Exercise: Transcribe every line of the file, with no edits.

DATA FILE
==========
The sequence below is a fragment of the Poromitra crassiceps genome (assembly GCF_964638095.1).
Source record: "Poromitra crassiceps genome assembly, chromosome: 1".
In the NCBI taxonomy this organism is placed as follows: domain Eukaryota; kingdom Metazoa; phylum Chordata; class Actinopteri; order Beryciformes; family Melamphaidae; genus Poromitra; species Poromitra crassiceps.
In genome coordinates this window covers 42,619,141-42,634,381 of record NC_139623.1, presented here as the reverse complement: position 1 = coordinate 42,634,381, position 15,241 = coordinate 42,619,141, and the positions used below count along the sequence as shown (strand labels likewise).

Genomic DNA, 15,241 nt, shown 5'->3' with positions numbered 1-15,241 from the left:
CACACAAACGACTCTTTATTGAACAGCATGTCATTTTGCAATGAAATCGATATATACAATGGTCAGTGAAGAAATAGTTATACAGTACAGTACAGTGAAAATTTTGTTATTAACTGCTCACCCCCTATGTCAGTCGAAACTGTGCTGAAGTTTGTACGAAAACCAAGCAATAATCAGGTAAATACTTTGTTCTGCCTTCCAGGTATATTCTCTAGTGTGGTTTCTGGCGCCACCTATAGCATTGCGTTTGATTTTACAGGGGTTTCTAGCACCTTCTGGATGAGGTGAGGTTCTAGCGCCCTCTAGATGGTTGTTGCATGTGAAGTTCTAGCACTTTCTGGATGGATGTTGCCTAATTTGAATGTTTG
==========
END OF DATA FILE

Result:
The sequence below is a fragment of the Poromitra crassiceps genome (assembly GCF_964638095.1).
Source record: "Poromitra crassiceps genome assembly, chromosome: 1".
In the NCBI taxonomy this organism is placed as follows: domain Eukaryota; kingdom Metazoa; phylum Chordata; class Actinopteri; order Beryciformes; family Melamphaidae; genus Poromitra; species Poromitra crassiceps.
In genome coordinates this window covers 42,619,141-42,634,381 of record NC_139623.1, presented here as the reverse complement: position 1 = coordinate 42,634,381, position 15,241 = coordinate 42,619,141, and the positions used below count along the sequence as shown (strand labels likewise).

Genomic DNA, 15,241 nt, shown 5'->3' with positions numbered 1-15,241 from the left:
CACACAAACGACTCTTTATTGAACAGCATGTCATTTTGCAATGAAATCGATATATACAATGGTCAGTGAAGAAATAGTTATACAGTACAGTACAGTGAAAATTTTGTTATTAACTGCTCACCCCCTATGTCAGTCGAAACTGTGCTGAAGTTTGTACGAAAACCAAGCAATAATCAGGTAAATACTTTGTTCTGCCTTCCAGGTATATTCTCTAGTGTGGTTTCTGGCGCCACCTATAGCATTGCGTTTGATTTTACAGGGGTTTCTAGCACCTTCTGGATGAGGTGAGGTTCTAGCGCCCTCTAGATGGTTGTTGCATGTGAAGTTCTAGCACTTTCTGGATGGATGTTGCCTAATTTGAATGTTTG